Nature Notes from Argyll
(and occasionally other places)
Thu 3 Jun 2010 Inveraray
Having a go at some bird pictures with my new Panasonic Lumix FZ38 camera. All of them were taken at maximum resolution and full zoom. The exceptional vibration reduction on this camera means that in good light you can sometimes get usable pics at these settings.
A Jackdaw by the roadside on the way from Inveraray to
the Castle. It gave an acceptable pic at max res and full zoom.
Jackdaws do tend to be tamer than other birds, especially near villages and by
This Chaffinch joined me for tea at the Inveraray Castle cafe.
He was difficult to photgraph because he was in shade while much of the
background was in bright sun. The pic turned out acceptable at about half
its original res, but I've shown it at less than that so as to get some of the
foreground and background in, otherwise it would just be bird and gravel.
Later in the day in poorer light I was pleased to get a
decent-sized pic of a Common Sandpiper on the shore. This one is shown at max res and
full zoom. All these pics are hand-held; I'm not prepared to lug a tripod
This Rock Pipit proves that if you take dozens of shots of a
bird you'll get one that's usable!
I decided to make for the tower on the hilltop.
Just to show what the camera can do, this is a photo of the
tower from the same spot as the previous photo, taken at max res and full zoom.
It's far from perfect, but you can see a lot more detail than you can with the
best binoculars, and I find I can often identify distant plants or birds using
the new camera that I could not do with binoculars. This was never the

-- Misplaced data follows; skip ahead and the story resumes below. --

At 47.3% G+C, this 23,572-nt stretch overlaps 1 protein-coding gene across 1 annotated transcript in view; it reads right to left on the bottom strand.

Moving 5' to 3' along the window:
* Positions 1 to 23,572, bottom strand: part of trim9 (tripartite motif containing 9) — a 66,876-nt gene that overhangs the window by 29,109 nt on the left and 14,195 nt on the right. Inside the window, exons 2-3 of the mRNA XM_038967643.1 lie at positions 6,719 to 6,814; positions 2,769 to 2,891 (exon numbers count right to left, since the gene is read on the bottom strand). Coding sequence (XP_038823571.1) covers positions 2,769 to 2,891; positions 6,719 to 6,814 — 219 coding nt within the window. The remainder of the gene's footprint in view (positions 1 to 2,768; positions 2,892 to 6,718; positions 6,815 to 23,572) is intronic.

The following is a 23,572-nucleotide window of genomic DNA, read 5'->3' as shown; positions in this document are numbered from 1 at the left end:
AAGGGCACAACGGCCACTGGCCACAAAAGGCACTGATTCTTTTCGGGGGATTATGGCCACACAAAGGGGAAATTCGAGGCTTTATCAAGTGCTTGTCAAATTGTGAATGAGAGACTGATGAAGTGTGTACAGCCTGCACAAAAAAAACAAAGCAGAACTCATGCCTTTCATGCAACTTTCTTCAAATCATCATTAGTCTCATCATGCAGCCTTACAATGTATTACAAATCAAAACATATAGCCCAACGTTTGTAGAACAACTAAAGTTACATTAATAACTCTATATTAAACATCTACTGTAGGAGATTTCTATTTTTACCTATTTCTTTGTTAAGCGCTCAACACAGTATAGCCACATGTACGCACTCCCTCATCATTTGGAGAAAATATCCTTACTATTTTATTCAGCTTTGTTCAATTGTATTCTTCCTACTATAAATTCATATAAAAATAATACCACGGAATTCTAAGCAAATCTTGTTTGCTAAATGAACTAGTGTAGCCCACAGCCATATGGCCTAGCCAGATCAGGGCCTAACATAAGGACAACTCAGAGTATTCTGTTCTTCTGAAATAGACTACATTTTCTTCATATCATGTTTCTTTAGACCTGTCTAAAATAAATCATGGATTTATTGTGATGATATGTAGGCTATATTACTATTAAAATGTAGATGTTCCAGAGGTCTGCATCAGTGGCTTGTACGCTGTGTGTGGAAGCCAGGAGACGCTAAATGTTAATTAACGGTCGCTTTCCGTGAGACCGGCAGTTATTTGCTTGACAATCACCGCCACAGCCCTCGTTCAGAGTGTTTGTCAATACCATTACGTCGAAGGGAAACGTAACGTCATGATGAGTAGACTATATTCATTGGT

case with my previous cameras.
View of Loch Fyne from the tower. Inveraray Castle is a
bit right of centre, and the village juts into the sea a bit further back.
As you make your way back down from the tower to the castle, you
might if you're very lucky see the Twayblade in flower.
In most years the 7-spot is easily the commonest ladybird, but
this year it has been very scarce, probably due to the hard winter. I have
no idea if this species is particularly susceptible to prolonged frost, but I
can think of no other explanation. This one at any rate survived and is
enjoying the summer sun. (The Larch Ladybird is the runaway leader this
year in terms of personal sightings).
I don't think we've had this hoverfly before, Cheilosia
albitarsis, getting among the buttercup pollen with some more of those
Micropterix calthella. The millipede was the largest I'd ever seen in the
wild, and was also odd in resting in such a conspicuous place, but it turned out
to be the fairly common Striped
sabulosus. It was a millimetre or two beyond the maximum size given in the
book for this species.
All photos and other content copyright © Carl Farmer